Human feelings
and the “crisis”

Giancarlo Livraghi – January 2013

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People around the world are painfully confused by the disorienting noise about the so-called “economic crisis”. It makes sense to be worried about serious facts, but there is a clumsy lack of understanding what the problems really are and which are the effective ways of getting out of the mess.

For years we have been scared by obstinately repetitive threats and prophecies of disasters that didn’t happen – while very scarce, if any, diagnoses were available of the real diseases that still aren’t being cured.  (On the obnoxious role of prevailing media see “ingormation”.)

In recent months there seem to be symptoms of possible improvements. Vague and timid, but not irrelevant. Unfortunately there is a lack of clarity on if and how they can take shape as a coherent and durable development.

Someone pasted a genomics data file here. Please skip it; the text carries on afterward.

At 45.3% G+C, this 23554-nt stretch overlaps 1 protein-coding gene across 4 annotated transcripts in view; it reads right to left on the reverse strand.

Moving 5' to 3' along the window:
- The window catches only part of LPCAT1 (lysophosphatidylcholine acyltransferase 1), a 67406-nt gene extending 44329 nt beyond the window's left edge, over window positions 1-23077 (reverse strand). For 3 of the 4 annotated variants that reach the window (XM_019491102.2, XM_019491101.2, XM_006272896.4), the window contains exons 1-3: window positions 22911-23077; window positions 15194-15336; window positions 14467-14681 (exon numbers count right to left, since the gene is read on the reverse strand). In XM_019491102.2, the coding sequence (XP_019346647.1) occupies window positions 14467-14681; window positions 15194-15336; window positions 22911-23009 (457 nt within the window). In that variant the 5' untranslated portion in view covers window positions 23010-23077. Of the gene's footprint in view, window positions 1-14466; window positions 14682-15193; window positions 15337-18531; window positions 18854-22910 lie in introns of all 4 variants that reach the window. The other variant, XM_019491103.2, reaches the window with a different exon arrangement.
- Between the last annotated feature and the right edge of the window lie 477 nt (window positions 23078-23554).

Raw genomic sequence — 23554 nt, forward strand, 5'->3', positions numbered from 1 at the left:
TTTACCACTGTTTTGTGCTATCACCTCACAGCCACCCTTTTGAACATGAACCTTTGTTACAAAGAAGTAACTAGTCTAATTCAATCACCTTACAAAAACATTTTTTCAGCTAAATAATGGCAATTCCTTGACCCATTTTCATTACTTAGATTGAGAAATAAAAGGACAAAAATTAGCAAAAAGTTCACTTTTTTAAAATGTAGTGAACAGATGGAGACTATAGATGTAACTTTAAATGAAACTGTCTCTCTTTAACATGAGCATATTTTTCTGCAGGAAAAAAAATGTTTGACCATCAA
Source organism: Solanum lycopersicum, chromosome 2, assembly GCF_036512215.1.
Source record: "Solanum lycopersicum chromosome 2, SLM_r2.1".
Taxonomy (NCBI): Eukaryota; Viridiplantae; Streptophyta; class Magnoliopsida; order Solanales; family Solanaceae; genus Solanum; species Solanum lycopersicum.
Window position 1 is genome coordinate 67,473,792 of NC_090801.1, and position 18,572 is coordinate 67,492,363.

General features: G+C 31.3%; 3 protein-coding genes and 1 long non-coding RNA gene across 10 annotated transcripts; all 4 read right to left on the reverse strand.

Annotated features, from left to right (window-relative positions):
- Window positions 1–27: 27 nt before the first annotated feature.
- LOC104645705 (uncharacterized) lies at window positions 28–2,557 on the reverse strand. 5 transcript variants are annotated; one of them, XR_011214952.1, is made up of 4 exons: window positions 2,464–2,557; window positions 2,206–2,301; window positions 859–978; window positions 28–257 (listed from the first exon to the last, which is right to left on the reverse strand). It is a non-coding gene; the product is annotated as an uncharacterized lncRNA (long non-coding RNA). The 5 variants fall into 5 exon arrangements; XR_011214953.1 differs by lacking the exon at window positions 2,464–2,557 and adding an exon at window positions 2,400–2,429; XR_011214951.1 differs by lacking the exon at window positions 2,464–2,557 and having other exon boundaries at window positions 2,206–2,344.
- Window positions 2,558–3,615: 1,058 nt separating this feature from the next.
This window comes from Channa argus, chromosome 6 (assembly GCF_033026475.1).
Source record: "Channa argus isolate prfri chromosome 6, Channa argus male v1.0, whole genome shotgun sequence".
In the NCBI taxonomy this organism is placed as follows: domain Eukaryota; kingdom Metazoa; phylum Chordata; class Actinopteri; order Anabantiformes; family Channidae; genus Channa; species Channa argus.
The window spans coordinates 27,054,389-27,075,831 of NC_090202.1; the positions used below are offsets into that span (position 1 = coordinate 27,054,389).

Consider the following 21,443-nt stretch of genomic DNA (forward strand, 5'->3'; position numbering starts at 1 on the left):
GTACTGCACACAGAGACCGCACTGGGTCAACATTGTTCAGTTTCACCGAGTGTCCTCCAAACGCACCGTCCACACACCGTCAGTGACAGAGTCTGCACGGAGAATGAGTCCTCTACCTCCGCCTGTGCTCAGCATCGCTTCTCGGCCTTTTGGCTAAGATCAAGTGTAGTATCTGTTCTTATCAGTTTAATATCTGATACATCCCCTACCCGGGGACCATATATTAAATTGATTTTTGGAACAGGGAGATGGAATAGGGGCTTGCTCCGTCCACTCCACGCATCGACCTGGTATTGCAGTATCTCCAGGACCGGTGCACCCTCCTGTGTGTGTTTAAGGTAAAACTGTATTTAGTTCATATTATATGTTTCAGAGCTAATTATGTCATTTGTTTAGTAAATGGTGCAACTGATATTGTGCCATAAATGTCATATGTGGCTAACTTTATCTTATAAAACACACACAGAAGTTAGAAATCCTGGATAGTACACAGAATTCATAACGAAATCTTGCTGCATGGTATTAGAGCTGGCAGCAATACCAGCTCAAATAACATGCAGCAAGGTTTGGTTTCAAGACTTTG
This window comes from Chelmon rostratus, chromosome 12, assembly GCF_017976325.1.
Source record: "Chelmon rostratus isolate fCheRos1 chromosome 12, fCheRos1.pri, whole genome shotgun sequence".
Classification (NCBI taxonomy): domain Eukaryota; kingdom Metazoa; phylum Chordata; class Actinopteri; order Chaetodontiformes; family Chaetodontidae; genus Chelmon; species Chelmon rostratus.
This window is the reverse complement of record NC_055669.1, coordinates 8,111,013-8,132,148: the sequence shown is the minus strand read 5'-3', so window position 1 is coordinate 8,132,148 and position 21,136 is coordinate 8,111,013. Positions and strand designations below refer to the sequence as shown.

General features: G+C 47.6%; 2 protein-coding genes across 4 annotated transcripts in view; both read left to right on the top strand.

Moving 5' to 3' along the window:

There is also a slight beginning of a perception that the situation, worldwide, is deeply polluted by the awful power of financial gambling. Distressingly late (the disease has existed, and has been getting worse, for thirty years) and still too weak in finding, or even looking for, a clear diagnosis and an effective treatment.

In any case, problems (and potential solutions) are still conceived predominantly as being about money. Ignoring, or underestimating, the crucial importance of social and cultural factors. In one word, humanity.

Of course money is important, especially when it’s lacking. Richness doesn’t automatically provide happiness, but poverty destroys it with brutal violence. There is an urgent and growing need to help people who are unemployed, underpaid or exploited. But this isn’t enough.